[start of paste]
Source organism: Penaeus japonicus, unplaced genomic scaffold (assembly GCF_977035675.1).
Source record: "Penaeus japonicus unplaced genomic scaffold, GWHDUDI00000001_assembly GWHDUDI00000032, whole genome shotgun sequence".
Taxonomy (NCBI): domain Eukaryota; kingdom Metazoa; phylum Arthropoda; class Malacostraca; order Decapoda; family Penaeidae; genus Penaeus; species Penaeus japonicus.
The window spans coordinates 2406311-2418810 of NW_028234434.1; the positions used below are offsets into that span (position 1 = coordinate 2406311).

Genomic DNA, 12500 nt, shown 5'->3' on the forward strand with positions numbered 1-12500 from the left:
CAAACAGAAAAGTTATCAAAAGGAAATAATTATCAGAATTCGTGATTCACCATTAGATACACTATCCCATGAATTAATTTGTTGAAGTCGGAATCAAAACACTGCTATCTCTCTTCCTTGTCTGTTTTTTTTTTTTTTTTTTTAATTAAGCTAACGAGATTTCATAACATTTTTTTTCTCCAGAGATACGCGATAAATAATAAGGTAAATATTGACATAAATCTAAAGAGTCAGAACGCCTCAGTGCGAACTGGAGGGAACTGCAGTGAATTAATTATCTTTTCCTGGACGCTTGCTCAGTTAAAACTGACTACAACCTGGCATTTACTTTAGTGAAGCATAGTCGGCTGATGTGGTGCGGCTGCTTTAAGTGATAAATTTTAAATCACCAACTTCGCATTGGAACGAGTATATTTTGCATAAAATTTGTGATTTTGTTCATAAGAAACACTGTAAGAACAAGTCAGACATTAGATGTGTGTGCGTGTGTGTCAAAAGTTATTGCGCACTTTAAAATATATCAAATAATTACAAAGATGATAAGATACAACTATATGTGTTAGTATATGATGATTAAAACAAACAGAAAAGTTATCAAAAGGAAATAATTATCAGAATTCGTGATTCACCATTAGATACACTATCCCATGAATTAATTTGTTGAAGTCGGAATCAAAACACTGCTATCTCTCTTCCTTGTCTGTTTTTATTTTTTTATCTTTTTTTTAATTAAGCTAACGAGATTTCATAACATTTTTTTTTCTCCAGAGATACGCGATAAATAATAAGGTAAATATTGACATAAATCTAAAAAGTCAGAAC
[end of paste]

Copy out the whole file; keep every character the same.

Source organism: Penaeus japonicus, unplaced genomic scaffold (assembly GCF_977035675.1).
Source record: "Penaeus japonicus unplaced genomic scaffold, GWHDUDI00000001_assembly GWHDUDI00000032, whole genome shotgun sequence".
Taxonomy (NCBI): domain Eukaryota; kingdom Metazoa; phylum Arthropoda; class Malacostraca; order Decapoda; family Penaeidae; genus Penaeus; species Penaeus japonicus.
The window spans coordinates 2406311-2418810 of NW_028234434.1; the positions used below are offsets into that span (position 1 = coordinate 2406311).

Genomic DNA, 12500 nt, shown 5'->3' on the forward strand with positions numbered 1-12500 from the left:
CAAACAGAAAAGTTATCAAAAGGAAATAATTATCAGAATTCGTGATTCACCATTAGATACACTATCCCATGAATTAATTTGTTGAAGTCGGAATCAAAACACTGCTATCTCTCTTCCTTGTCTGTTTTTTTTTTTTTTTTTTTAATTAAGCTAACGAGATTTCATAACATTTTTTTTCTCCAGAGATACGCGATAAATAATAAGGTAAATATTGACATAAATCTAAAGAGTCAGAACGCCTCAGTGCGAACTGGAGGGAACTGCAGTGAATTAATTATCTTTTCCTGGACGCTTGCTCAGTTAAAACTGACTACAACCTGGCATTTACTTTAGTGAAGCATAGTCGGCTGATGTGGTGCGGCTGCTTTAAGTGATAAATTTTAAATCACCAACTTCGCATTGGAACGAGTATATTTTGCATAAAATTTGTGATTTTGTTCATAAGAAACACTGTAAGAACAAGTCAGACATTAGATGTGTGTGCGTGTGTGTCAAAAGTTATTGCGCACTTTAAAATATATCAAATAATTACAAAGATGATAAGATACAACTATATGTGTTAGTATATGATGATTAAAACAAACAGAAAAGTTATCAAAAGGAAATAATTATCAGAATTCGTGATTCACCATTAGATACACTATCCCATGAATTAATTTGTTGAAGTCGGAATCAAAACACTGCTATCTCTCTTCCTTGTCTGTTTTTATTTTTTTATCTTTTTTTTAATTAAGCTAACGAGATTTCATAACATTTTTTTTTCTCCAGAGATACGCGATAAATAATAAGGTAAATATTGACATAAATCTAAAAAGTCAGAAC